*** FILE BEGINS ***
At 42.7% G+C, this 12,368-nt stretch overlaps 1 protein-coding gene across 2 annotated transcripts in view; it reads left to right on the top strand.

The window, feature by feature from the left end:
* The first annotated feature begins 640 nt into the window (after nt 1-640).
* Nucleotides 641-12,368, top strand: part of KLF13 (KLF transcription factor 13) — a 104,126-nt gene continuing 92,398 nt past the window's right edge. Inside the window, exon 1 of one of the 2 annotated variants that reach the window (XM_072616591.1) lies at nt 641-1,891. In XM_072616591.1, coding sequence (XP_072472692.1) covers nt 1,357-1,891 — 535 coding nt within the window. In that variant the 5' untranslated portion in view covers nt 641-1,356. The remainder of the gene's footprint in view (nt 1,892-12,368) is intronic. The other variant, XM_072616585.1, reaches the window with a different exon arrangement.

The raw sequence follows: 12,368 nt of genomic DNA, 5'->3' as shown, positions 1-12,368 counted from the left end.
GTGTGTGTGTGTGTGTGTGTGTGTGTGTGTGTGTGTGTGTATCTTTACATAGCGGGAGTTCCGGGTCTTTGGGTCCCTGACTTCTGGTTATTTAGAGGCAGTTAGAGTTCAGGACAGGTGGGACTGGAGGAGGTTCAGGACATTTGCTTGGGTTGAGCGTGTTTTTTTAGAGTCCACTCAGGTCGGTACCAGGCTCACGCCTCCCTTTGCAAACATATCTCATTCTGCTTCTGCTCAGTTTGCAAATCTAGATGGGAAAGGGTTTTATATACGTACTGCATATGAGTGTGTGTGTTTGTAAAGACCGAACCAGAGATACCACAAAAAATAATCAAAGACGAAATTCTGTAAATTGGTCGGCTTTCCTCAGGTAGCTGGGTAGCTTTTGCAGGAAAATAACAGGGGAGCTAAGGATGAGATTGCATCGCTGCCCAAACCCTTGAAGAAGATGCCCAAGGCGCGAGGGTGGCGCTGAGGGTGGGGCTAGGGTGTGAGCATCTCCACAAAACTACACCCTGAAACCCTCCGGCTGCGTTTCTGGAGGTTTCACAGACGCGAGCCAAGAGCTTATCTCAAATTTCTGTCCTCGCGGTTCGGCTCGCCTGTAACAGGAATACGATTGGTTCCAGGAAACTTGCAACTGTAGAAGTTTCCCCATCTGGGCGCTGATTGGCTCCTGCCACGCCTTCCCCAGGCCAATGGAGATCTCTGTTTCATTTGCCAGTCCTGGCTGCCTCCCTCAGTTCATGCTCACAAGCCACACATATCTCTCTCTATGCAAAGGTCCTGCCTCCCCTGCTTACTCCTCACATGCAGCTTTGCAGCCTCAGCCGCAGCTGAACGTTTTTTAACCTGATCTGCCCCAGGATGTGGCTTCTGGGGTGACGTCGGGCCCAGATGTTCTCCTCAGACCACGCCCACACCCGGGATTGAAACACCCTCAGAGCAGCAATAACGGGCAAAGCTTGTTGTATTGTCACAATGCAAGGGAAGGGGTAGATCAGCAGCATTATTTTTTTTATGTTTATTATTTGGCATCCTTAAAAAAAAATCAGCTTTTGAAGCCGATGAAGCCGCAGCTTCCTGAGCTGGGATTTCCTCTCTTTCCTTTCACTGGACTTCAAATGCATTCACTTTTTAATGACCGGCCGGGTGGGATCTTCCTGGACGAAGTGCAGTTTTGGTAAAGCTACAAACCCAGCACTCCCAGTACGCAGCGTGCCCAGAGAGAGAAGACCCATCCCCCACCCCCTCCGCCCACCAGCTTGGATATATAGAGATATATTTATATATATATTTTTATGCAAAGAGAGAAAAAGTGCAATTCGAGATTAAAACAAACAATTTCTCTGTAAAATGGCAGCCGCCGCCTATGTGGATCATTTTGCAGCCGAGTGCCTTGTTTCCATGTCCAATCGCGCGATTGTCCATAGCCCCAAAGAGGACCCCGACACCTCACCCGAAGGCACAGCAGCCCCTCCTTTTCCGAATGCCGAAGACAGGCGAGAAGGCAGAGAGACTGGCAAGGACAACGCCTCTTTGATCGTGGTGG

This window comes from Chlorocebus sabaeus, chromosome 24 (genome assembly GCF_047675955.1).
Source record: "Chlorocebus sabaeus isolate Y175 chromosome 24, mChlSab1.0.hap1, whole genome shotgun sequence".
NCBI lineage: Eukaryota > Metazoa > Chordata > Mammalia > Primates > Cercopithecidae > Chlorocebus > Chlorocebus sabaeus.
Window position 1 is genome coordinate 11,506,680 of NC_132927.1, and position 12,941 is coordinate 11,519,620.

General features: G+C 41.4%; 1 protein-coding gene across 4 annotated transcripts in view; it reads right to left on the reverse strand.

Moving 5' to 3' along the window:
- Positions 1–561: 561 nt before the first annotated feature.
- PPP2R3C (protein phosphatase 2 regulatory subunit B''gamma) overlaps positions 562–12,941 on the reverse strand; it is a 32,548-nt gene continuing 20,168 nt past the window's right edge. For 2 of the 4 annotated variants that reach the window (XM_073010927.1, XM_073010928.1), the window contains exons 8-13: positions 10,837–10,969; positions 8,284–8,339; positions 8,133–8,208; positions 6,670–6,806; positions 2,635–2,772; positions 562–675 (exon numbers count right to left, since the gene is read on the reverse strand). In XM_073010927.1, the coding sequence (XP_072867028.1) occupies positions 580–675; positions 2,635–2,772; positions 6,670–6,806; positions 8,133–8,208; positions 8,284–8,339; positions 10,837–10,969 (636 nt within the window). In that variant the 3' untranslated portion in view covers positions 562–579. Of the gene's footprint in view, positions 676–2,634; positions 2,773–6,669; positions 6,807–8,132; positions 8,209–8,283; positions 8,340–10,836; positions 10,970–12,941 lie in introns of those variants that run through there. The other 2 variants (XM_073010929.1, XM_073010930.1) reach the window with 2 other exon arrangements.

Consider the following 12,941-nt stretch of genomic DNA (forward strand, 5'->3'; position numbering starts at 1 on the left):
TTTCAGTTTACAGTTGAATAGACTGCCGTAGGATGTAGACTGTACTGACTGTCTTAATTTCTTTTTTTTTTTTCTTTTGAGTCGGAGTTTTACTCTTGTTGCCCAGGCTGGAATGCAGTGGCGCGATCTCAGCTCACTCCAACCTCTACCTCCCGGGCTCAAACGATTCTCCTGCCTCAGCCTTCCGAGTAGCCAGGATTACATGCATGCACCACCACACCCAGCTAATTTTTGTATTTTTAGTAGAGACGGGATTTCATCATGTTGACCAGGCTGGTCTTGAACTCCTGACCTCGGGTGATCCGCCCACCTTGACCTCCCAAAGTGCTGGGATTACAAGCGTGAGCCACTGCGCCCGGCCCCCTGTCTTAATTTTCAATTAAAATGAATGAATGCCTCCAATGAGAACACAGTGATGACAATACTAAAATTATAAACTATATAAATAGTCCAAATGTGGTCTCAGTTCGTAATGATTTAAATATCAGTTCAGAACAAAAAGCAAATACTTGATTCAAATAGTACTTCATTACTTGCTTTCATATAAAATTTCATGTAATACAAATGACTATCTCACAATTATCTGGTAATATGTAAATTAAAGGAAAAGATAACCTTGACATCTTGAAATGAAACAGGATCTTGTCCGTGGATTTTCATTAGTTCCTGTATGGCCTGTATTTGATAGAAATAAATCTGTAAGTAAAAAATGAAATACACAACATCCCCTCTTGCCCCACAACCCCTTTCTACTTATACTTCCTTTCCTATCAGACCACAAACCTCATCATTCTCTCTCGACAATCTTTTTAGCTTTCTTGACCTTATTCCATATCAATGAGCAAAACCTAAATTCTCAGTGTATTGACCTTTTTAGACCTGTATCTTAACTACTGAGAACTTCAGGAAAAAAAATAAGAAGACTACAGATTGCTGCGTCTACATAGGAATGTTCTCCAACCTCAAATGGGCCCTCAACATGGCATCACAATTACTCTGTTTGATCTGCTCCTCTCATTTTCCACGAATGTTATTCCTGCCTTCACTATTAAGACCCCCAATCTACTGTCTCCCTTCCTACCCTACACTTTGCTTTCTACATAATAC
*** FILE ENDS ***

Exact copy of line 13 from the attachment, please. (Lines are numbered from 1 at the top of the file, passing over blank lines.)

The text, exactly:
- Positions 1–561: 561 nt before the first annotated feature.